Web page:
When it comes to choosing investment products, millennials are largely passive and far more likely to go with what their employers offer, such as 401(k) plans with mutual funds and life insurance, than independently set up investment strategies.
A survey released Tuesday by iQuantifi, in partnership with Middle Tennessee State University’s Jones College of Business, recently asked 500 Americans between the ages of 21 and 35 what investment products they currently own and which they’re planning to use in the future.
Almost half (47 percent) said they owned life insurance, while about a third owned mutual funds and stocks. Far fewer millennials said they currently owned any exchange traded funds (13 percent) or index funds (11 percent). And when asked if they planned to use ETFs or index funds in the future, only about 14 percent said yes.
“It's not surprising that life insurance is at the top of the list,” says Eric Roberge, founder of Beyond Your Hammock, a fee-only RIA focused on serving millennials. “The outcome of not buying life insurance is fairly tangible. People often commit to buying the life insurance policy because they are afraid of what would happen if they don't,” Roberge says. “Life insurance salesmen know this and use fear inducing sales techniques.”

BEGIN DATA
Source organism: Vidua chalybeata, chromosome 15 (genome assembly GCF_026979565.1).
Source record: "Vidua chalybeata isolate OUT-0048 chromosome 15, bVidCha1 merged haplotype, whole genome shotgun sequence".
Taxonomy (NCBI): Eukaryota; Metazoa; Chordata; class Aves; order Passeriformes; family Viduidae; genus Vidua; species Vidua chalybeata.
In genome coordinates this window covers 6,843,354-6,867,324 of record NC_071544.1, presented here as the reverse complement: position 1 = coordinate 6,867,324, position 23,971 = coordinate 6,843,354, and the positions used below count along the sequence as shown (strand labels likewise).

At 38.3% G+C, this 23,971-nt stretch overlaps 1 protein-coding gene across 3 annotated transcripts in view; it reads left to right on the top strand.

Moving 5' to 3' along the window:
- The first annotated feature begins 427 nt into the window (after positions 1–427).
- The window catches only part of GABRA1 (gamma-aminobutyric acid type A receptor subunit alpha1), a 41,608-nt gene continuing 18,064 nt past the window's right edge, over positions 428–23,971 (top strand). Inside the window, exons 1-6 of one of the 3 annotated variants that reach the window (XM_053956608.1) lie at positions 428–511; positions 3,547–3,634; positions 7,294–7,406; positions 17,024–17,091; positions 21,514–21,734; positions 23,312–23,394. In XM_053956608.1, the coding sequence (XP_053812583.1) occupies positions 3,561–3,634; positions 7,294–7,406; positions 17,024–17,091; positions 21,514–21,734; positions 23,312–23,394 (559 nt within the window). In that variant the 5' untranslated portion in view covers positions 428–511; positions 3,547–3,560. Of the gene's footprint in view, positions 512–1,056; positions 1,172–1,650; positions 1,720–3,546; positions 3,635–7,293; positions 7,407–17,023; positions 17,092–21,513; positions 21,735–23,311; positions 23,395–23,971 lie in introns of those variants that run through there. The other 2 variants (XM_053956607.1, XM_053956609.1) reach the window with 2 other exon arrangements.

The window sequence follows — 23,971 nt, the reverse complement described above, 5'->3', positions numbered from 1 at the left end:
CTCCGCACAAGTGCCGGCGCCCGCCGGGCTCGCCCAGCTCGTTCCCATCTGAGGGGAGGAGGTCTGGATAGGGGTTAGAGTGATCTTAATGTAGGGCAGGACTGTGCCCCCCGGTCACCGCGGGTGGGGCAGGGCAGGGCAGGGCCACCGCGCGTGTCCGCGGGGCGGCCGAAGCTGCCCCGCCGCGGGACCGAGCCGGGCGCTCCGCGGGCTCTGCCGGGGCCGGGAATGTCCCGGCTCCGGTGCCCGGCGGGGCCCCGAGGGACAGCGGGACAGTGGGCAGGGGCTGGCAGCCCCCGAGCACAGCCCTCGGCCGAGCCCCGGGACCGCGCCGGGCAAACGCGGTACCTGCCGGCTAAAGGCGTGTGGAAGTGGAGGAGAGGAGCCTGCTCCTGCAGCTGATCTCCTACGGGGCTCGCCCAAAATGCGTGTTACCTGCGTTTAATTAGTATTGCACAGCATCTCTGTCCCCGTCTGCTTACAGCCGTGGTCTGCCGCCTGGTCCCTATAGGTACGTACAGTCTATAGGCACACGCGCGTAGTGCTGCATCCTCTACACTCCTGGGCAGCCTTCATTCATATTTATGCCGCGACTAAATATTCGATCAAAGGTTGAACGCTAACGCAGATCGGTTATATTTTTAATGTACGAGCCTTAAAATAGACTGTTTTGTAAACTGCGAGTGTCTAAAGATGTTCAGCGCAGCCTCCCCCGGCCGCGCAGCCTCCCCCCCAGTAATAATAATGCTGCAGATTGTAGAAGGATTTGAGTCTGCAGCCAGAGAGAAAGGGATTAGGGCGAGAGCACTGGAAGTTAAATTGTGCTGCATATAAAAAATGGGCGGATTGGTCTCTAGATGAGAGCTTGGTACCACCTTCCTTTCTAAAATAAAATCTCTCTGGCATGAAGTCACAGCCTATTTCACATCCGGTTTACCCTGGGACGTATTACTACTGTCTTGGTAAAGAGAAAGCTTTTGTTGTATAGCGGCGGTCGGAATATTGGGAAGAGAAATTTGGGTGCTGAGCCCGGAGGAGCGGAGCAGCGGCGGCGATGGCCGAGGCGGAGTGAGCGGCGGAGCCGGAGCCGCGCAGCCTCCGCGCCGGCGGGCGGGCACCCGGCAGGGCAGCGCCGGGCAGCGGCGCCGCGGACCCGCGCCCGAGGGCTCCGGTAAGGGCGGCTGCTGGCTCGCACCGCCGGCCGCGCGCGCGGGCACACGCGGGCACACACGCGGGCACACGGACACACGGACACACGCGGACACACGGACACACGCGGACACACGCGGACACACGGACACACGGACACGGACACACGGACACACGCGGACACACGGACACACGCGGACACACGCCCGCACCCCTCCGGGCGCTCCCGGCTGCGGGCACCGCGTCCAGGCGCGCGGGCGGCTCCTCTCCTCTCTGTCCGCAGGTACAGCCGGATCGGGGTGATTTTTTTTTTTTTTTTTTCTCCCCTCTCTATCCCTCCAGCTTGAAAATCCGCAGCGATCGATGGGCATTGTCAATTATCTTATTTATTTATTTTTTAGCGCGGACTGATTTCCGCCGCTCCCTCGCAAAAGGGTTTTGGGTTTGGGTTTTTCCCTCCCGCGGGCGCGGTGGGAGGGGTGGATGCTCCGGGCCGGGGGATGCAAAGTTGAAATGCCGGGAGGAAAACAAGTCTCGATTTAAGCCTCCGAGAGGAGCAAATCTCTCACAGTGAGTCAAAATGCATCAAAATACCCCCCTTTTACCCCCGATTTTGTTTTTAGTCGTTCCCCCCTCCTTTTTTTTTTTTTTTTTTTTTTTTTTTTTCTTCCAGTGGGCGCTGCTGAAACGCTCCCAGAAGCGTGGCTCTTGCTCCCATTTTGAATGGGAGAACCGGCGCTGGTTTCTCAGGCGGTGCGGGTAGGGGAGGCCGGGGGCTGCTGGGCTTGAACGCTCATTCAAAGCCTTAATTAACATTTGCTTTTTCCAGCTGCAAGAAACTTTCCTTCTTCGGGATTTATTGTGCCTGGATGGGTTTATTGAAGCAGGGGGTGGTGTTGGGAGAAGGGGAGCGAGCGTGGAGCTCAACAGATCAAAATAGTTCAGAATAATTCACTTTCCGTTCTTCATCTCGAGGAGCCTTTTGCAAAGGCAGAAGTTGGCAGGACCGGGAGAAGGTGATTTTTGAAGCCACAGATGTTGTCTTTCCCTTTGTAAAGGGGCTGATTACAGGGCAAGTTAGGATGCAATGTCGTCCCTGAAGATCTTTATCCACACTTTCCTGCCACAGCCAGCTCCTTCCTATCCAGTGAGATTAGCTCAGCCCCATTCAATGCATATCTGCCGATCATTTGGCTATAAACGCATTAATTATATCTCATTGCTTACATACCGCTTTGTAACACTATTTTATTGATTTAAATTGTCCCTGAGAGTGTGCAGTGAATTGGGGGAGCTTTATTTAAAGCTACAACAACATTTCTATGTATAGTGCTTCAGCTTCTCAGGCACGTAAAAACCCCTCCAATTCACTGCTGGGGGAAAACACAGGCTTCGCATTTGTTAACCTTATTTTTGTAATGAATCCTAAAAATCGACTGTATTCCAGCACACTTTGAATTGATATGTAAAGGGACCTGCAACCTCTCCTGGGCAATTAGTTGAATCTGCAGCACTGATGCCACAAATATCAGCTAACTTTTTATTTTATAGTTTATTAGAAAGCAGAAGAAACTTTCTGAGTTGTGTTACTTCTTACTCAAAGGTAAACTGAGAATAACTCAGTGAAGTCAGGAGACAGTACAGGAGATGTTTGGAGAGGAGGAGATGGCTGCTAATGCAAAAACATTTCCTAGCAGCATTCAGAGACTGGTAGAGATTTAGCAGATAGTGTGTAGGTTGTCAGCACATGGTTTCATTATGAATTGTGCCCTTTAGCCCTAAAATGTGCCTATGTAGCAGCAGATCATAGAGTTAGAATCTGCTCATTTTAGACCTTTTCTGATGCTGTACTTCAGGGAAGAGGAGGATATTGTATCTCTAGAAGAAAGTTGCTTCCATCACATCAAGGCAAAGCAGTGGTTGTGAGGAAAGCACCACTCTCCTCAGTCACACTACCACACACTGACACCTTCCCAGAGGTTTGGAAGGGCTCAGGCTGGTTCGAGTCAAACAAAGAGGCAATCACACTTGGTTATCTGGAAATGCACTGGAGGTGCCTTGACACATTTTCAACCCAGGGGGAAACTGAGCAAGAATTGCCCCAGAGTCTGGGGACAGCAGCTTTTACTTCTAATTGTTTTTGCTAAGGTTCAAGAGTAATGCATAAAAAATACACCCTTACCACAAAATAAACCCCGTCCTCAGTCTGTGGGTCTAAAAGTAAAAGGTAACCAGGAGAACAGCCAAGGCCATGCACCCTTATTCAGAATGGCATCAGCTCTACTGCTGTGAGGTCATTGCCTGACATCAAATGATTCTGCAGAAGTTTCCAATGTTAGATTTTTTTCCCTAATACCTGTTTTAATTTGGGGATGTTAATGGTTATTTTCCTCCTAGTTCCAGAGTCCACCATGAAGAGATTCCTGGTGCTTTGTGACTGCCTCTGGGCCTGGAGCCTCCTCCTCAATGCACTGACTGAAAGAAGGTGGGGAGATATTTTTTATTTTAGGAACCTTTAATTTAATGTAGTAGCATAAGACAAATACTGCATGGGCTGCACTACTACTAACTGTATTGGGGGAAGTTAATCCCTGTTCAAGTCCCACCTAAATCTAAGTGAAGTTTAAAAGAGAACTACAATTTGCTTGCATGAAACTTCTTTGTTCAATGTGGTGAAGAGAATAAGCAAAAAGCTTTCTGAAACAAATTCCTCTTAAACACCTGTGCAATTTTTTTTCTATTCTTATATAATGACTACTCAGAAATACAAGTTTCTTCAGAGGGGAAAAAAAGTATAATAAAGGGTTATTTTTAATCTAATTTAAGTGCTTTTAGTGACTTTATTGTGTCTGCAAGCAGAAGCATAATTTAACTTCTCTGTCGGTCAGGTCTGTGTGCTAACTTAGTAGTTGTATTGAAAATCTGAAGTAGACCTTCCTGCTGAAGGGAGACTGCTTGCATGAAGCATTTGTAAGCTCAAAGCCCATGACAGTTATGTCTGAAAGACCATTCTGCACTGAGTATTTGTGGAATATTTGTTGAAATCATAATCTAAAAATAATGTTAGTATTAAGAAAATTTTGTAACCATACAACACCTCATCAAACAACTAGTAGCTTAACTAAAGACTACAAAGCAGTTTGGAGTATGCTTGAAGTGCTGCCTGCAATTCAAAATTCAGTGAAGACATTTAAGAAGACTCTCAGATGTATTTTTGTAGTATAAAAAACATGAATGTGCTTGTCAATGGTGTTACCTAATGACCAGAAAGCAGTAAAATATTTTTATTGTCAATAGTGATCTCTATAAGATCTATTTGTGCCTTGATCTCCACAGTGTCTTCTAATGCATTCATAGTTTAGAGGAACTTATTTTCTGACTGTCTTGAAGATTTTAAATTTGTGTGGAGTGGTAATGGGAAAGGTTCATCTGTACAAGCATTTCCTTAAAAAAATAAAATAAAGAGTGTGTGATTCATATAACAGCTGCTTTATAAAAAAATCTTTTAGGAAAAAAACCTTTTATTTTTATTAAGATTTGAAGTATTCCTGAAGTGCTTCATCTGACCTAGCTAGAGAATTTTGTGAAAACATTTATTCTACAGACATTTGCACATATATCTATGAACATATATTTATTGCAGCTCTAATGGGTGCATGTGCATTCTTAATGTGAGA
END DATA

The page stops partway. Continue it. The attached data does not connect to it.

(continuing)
Katie Brewer, a financial coach with Your Richest Life, says life insurance, mutual funds and stocks are more widely known because they are the ones that are sold more often. “Mutual funds are by far the most common investment inside of a 401(k), so millennials are familiar with them. I would bet that a lot of the respondents that said they own stock actually own company stock through an employee stock purchase plan,” she says.
Roberge adds that the lack of financial education is also playing into these choices, as many millennials may encounter investment products like mutual funds early on because of the wide public advertising campaigns “They may not even know anything about other investments (i.e. exchange traded funds),” he says.
That’s not to say that mutual funds are a poor investment choice. “These are actually the ideal mutual funds for young professionals just starting out on the road to building wealth,” Roberge says. “They can actually be quite inexpensive if chosen correctly and consistently investing in these products over time may offer growth and diversification within a portfolio.”
And yet a Roth IRA with low cost index ETFs that track the broad market are the exact type of investment vehicles Marcio Silveira, founder of Pavlov Financial Planning, says also should be high in the millennials’ priority lists. “This shows how limited our industry is in doing what is mostly sensible to our clients.”